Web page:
ORLANDO, Fla. — Patients with lower-extremity peripheral artery disease have a significantly worse prognosis after experiencing a major adverse limb event, but combination therapy with rivaroxaban and aspirin may be effective for prevention.
Sonia S. Anand, MD, PhD, from the Population Health Research Institute at McMaster University, presented findings from a subanalysis of the randomized, double blind, placebo-controlled COMPASS trial, which randomly assigned more than 27,000 patients with CAD or PAD to treatment with a combination of aspirin and low-dose rivaroxaban (Xarelto, Janssen), rivaroxaban alone or aspirin alone. Of these patients, 6,391 had lower-extremity PAD and 128 experienced a major adverse limb event, defined as severe limb ischemia requiring intervention or major amputation of vascular cause.
Compared with aspirin alone, rivaroxaban plus aspirin significantly reduced major adverse limb events by 43% (HR = 0.57; 95% CI, 0.37-0.88) and total vascular amputations by 58% (HR = 0.42; 95% CI, 0.21-0.85). Combination therapy also was associated with a significant 24% reduction in all peripheral vascular outcomes — including acute limb ischemia, chronic limb ischemia, vascular interventions and vascular hospitalizations (HR = 0.76; 95% CI, 0.61-0.96), according to data presented at the American College of Cardiology Scientific Session.
Analysis of incidence rates per 100 person-years also showed significantly higher rates of death, amputation, and combined MACE and amputation among patients assigned aspirin alone.
In an evaluation of outcomes after a major adverse limb event in the trial, the cumulative incidence 1-year risk was 95.4% for subsequent hospitalization, 22.9% for vascular amputations, 8.7% for death and 3.8% for MACE, defined as a composite of CV death, MI or stroke.
Furthermore, the major adverse limb event was associated with a seven-fold increase in risk for hospitalizations (HR = 7.21; P < .0001), a nearly 200-fold increase in risk for total vascular amputations (HR = 197.5; P < .0001), a three-fold increase in risk for death (HR = 3.23; P < .0001) and a seven-fold increase in risk for MACE or total vascular amputations (HR = 7.56; P < .0001).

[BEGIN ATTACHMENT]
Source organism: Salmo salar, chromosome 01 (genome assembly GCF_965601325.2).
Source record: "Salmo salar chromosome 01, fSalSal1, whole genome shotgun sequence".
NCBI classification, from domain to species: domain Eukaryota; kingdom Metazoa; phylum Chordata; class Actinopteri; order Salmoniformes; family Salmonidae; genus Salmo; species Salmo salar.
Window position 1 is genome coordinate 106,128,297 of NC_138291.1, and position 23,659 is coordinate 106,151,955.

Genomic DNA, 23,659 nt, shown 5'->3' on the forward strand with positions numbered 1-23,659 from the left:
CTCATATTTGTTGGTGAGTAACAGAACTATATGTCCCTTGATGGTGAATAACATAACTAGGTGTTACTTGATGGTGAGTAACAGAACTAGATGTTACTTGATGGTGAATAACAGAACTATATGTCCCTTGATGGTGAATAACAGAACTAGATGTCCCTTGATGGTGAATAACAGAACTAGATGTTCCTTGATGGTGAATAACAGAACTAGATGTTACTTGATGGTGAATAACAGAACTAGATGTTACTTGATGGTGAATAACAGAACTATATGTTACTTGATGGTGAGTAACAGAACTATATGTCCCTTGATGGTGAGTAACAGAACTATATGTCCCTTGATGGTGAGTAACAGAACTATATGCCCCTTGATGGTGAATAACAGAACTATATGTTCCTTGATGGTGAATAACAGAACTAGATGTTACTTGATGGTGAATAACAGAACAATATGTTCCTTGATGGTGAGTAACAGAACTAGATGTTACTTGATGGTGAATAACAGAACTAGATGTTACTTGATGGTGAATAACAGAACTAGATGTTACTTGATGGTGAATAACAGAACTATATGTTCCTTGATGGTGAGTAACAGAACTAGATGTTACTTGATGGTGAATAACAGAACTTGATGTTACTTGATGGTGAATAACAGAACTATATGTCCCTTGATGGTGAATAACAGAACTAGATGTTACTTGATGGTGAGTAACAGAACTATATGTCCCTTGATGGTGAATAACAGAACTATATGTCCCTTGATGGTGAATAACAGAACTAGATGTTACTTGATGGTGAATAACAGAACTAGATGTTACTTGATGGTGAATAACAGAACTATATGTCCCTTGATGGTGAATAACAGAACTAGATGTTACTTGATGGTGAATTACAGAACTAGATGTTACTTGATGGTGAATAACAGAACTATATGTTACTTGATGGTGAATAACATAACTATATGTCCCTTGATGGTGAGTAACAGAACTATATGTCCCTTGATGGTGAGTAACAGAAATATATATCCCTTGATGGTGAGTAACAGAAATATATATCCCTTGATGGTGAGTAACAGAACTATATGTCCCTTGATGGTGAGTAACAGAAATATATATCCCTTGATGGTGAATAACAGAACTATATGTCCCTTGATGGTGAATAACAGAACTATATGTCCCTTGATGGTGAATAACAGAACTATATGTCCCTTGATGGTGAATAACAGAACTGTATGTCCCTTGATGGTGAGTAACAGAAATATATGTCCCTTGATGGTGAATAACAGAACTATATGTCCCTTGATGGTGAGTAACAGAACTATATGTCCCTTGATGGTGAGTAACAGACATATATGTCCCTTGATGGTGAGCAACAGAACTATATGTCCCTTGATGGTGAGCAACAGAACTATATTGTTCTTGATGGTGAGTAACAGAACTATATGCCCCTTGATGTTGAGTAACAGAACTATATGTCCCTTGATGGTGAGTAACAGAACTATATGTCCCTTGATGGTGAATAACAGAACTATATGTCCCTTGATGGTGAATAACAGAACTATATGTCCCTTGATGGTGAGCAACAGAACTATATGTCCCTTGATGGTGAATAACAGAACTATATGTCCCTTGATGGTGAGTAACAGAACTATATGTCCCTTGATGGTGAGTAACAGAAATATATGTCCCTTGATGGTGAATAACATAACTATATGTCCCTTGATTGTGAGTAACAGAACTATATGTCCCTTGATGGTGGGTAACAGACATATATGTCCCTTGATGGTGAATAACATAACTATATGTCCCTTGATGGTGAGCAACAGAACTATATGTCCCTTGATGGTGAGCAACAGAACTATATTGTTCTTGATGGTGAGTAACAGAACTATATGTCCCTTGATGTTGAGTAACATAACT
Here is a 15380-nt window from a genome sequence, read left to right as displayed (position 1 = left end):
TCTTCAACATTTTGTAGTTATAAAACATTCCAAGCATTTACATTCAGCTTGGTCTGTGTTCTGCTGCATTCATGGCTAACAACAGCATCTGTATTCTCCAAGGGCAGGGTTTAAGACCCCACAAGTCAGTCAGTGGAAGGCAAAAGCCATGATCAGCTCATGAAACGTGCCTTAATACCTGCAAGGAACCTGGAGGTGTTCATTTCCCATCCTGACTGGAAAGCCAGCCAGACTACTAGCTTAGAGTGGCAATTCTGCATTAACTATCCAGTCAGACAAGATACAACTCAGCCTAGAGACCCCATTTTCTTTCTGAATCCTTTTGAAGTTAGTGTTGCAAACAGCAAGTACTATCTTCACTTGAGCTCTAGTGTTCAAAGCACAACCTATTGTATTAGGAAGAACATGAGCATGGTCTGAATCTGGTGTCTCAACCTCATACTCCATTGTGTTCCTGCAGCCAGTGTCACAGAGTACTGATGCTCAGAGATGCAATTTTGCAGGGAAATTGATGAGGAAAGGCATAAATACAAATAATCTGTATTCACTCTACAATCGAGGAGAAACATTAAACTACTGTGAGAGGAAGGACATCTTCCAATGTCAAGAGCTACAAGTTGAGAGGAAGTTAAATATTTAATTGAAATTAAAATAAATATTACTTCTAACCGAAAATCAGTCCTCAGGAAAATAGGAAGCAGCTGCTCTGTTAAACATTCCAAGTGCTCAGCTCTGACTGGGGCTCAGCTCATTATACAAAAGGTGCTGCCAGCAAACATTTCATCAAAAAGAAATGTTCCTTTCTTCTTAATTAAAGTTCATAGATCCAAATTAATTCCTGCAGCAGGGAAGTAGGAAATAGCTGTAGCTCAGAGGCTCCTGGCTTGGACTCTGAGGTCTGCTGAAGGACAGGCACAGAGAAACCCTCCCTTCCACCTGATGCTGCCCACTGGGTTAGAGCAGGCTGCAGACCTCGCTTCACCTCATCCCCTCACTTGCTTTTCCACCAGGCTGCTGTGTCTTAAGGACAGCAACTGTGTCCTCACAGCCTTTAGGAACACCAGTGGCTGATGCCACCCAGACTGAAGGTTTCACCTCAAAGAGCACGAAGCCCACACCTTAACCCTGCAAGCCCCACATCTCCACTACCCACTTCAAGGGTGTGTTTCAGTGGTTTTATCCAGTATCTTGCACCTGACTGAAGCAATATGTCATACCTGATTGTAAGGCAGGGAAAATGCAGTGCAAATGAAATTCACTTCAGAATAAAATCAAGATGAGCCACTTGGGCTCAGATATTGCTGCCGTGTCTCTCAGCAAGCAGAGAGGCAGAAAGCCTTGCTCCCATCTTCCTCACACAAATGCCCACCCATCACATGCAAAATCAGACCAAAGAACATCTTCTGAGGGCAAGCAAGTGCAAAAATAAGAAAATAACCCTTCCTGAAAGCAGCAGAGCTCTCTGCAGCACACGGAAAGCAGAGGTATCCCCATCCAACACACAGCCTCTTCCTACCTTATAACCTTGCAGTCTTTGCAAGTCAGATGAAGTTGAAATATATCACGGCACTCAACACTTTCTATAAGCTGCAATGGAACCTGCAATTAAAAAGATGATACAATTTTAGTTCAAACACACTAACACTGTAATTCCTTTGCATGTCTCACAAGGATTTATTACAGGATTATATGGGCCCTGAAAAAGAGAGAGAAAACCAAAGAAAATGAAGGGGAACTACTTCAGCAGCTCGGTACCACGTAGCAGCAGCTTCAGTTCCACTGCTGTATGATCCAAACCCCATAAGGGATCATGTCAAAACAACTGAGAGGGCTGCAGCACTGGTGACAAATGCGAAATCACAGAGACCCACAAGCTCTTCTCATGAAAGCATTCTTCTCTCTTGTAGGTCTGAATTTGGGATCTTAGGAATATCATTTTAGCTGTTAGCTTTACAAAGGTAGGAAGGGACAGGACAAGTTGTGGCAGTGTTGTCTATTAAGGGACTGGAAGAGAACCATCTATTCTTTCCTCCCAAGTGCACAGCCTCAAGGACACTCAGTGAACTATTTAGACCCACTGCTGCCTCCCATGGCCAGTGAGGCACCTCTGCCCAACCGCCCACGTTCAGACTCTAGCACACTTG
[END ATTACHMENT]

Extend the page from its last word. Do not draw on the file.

Anand noted that treatment after patients experienced a major adverse limb event varied considerably.
“Therapies after major adverse limb events are interesting and reflect the heterogeneity in treatments given to patients who suffer major adverse limb events,” she said during a presentation of the data.
After the index major adverse limb event, according to Anand, 63% of patients were maintained on the blinded randomized study drug, with physicians not knowing if the patients were receiving aspirin alone, rivaroxaban alone or combination aspirin and rivaroxaban. Among patients for whom unblinding occurred, 13% were put on single antiplatelet therapy, 10% on dual antiplatelet therapy, 2% on oral anticoagulants and 12% were left with no therapy.
Patients who experienced major adverse limb events, as compared with those who did not, more often had a prior history of peripheral surgery or angioplasty (P < .0001) and prior limb amputation (P = .0001). They were also more likely to be Fontaine class 3 or 4 at baseline (P < .0001) and were more likely to be randomly assigned to the aspirin alone treatment arm (P = .01).
“Major adverse limb events are associated with a poor prognosis,” Anand said. “Compared to aspirin, the rivaroxaban/aspirin combination prevents major adverse limb events, vascular interventions and total peripheral vascular outcomes.” – by Melissa Foster
Anand SS. Featured Interventional Clinical Research III. Presented at: American College of Cardiology Scientific Session; March 10-12, 2018; Orlando, Fla.
Anand SS, et al. J Am Coll Cardiol. 2018;doi:10.1016/j.jacc.2018.03.008.
Anand reports she has received honoraria and consultant fees from Bayer and Novartis.